As Hoosiers proved again last November, we’re a Red, Red State. And evidently, that partisan identity–and a deep desire to thwart that Kenyan interloper who inexplicably occupies the White House–is motivating a costly and immoral decision on healthcare.
The Affordable Care Act–aka “Obamacare”–provides incentives for states to expand Medicaid coverage. That expansion is not mandatory, however. (The Supreme Court’s decision upheld the Act, but not provisions making Medicaid expansion obligatory.)
There’s a lot of misunderstanding about Medicaid and who it covers. Currently, Indiana’s Medicaid program provides health care to about one in seven Hoosiers–mostly children, pregnant women, the disabled, seniors in long-term care and very low income families. The word “families” is key here, because non-disabled childless adults under the age of 65 are not eligible for Medicaid, no matter how poor they are. And the “eligibility” of families with children is mostly illusory: a family of three (mother, father, child) with income over $4582 a year makes too much to qualify.
The new health reform law gives Indiana the option of expanding Medicaid to provide care to Hoosiers who are currently uninsured–by increasing eligibility to low-income working adults with incomes up to 138% of the federal poverty level. Last year, that would have been $15,415 for an adult, and would have allowed that family of three to make the princely sum of $26,344.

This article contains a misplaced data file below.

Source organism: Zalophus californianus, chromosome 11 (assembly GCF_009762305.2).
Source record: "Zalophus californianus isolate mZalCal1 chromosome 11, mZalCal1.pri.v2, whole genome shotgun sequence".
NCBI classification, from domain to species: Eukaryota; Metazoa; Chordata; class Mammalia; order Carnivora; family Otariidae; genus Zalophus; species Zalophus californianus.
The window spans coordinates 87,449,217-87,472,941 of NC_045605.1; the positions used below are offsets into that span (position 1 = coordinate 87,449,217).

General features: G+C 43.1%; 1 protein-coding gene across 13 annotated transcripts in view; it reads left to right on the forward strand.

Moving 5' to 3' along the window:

If Indiana opts to participate, an estimated 450,000 Hoosiers would benefit. And here’s the kicker: if Indiana does participate, the federal government will pay all the costs for the first three years. The state’s portion would then phase in gradually, topping out at 10% in 2020.
And if we don’t participate? Well, poor people have this pesky habit of getting sick anyway. And we already pay to treat them–frequently, in the least cost-effective way, when they appear at hospital emergency rooms. When uninsured folks are treated there, the costs of their un-reimbursed care drives up the premiums of those with insurance. If the hospital is public, our taxes go up. If the hospitals still can’t recover their costs, they cut healthcare workers or reduce services. The 10% Indiana would eventually have to pay to cover far more people is unlikely to be more than we are actually paying now in a variety of ways–it would just be more visible and much more cost-effective.
The arguments against participating mainly boil down to two: the feds might change the formula sometime in the future, and we don’t like the government or the President.
Let’s see: on the one hand, the federal government will pay to cover nearly half a million Hoosiers whose lack of insurance is currently costing all of us money and jobs. On the other hand, we can show that socialist Barack Obama how much we hate him.
Even Ohio Governor John Kasich–a man without a “blue” bone in his body–has concluded that cutting off one’s nose to spite one’s face is rarely a sane public policy option.